Why you should buy US stocks (or not)
A strange thing happened to the US stock market in 2015. The S&P 500 Index dropped by a bit under 2%, or by 36 points. Take out the top 10 performers and the decline rises to 5%. These are:
The top ten performers added 60 points, almost double the S&P’s 2016 loss. By far the best performer was Amazon, which more than doubled during 2016; if you didn’t own Amazon, you had a miserable year. Close behind were Google and Microsoft.
Even stranger, Amazon didn’t make any money during the first three quarters of 2015; its return on equity was negative for the period. Amazon spends vast amounts of capital to gain market share in the hope that one day its future earnings will justify a forward price/earnings ratio of more than 1,400. That would be an adventerous speculation in a small tech stock position, but it’s not a small tech stock: it’s the S&P market leader. In 2014, the market leader was Apple, which returned 40% on the premise that the world’s appetite for gadgets was bottomless. Apple lost money in 2015, falling nearly 30% from its February high of 133 to close at 105.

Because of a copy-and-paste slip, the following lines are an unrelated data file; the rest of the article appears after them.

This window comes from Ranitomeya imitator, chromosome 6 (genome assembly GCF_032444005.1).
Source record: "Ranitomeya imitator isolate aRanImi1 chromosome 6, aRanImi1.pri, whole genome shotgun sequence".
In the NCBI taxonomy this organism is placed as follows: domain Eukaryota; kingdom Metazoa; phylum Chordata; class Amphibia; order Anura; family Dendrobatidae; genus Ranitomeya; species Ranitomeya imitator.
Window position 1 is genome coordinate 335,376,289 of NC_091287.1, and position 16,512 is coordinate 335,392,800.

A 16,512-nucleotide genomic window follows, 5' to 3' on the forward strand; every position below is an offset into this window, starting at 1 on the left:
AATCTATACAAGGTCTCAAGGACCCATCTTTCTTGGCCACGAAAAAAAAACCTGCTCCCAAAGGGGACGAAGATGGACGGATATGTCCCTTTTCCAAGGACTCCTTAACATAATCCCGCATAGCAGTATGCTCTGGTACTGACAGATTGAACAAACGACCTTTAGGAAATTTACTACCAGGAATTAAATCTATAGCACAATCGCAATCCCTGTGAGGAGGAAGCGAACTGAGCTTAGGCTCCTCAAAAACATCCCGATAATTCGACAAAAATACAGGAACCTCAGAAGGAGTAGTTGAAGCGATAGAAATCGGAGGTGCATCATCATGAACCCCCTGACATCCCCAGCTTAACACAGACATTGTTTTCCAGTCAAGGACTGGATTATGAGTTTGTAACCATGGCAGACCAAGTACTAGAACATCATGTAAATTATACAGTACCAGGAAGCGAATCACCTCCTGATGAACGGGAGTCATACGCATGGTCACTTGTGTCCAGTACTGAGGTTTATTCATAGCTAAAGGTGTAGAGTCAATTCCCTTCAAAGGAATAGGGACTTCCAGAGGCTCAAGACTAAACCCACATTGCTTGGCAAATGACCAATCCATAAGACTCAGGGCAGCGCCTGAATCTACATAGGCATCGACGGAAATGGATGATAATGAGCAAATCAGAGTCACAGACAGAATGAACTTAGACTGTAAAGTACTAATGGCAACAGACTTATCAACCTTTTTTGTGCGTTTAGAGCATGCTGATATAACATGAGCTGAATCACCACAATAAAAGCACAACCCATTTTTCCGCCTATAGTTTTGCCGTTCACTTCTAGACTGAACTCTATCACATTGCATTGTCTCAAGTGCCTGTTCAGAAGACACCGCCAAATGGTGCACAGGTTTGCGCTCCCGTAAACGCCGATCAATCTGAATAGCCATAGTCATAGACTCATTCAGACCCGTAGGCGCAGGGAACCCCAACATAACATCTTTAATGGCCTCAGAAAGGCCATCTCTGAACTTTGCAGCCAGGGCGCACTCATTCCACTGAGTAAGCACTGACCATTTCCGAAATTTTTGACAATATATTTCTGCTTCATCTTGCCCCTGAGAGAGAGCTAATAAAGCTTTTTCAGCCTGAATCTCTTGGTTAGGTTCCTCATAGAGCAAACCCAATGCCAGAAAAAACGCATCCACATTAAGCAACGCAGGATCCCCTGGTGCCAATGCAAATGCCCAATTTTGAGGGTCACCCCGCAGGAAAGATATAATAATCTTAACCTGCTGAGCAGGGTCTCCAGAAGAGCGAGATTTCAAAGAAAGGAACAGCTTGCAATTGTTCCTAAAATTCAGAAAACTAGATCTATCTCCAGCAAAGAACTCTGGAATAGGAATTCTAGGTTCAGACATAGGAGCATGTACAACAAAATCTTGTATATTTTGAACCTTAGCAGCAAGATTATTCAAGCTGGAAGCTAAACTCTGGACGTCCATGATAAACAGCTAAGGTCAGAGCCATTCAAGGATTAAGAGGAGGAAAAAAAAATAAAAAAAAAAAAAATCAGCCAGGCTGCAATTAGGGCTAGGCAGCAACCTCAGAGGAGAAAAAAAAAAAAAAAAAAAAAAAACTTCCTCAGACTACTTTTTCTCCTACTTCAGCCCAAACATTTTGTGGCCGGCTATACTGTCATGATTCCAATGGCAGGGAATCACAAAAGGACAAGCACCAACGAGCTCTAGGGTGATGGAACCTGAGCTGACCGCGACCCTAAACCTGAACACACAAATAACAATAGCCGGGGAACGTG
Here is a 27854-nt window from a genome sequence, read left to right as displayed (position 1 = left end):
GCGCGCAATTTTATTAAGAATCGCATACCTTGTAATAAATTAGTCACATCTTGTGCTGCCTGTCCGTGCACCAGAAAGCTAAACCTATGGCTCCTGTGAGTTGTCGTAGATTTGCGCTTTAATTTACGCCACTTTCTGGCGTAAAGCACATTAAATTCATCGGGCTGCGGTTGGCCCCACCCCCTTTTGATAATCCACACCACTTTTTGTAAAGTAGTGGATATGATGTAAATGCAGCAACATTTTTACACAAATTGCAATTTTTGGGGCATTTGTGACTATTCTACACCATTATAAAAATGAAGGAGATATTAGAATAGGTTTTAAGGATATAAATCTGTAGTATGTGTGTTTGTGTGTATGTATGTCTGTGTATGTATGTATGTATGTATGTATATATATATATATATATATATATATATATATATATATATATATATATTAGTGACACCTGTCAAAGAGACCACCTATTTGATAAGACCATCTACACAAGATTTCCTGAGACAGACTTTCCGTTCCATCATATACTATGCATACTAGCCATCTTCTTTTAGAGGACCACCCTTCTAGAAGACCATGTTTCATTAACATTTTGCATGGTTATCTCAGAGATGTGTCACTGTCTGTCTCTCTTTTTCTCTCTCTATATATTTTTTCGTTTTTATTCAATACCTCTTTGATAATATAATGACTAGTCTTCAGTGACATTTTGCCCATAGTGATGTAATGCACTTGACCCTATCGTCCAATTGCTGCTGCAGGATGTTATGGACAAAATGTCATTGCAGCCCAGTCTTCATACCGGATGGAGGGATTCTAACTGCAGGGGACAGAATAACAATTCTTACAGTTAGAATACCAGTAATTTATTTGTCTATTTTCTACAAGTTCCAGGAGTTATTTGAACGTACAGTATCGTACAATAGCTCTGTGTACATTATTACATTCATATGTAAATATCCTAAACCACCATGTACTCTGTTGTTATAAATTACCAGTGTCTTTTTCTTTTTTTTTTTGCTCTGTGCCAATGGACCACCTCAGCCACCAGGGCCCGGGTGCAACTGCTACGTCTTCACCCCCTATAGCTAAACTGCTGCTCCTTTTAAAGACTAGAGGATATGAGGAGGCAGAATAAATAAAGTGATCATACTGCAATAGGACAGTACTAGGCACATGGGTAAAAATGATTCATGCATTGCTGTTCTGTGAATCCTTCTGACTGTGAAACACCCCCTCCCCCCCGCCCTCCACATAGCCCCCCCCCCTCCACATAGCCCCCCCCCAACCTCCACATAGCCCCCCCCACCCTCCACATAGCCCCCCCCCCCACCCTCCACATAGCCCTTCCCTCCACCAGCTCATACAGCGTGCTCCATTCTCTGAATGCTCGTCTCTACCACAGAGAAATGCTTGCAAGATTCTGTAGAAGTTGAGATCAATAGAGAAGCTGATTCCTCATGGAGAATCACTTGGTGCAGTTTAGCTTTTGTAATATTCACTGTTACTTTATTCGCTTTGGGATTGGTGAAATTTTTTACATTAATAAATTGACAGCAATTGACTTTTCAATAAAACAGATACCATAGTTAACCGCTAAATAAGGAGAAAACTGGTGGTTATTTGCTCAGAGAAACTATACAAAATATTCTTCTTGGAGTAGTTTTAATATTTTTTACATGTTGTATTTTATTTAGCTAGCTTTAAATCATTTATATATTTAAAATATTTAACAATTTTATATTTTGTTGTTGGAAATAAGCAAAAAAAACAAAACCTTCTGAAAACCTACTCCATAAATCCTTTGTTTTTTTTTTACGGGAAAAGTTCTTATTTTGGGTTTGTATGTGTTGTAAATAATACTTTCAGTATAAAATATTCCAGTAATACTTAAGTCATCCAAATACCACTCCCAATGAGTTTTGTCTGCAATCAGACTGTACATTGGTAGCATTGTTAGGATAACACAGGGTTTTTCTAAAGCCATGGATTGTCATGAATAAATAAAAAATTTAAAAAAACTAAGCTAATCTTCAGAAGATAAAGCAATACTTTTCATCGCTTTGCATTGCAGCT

So here’s the reason to buy stocks (or not): The US consumer is going to drive economic growth, except that most consumer companies will lose money trying to capture this growth (US department stores represented in the S&P 500 for example lost 32%, because Amazon is taking away their business). Only a handful of companies–the e-commerce giants and the software firms that service them–will make money, except they’re not making money now. If you believe in Amazon’s profits, clap your hands.
It may not be quite as crazy as February 2000, when the S&P 500’s P/E exceeded 30, driven by bubbly tech valuations. But it’s disturbing to think of how much of equity valuations today are driven by Amazon’s 1,400 P/E. Where there are earnings, the market doesn’t believe they will continue, and where the market thinks there will be earnings, there aren’t any earnings today. Asia Unhedged thinks the story is silly.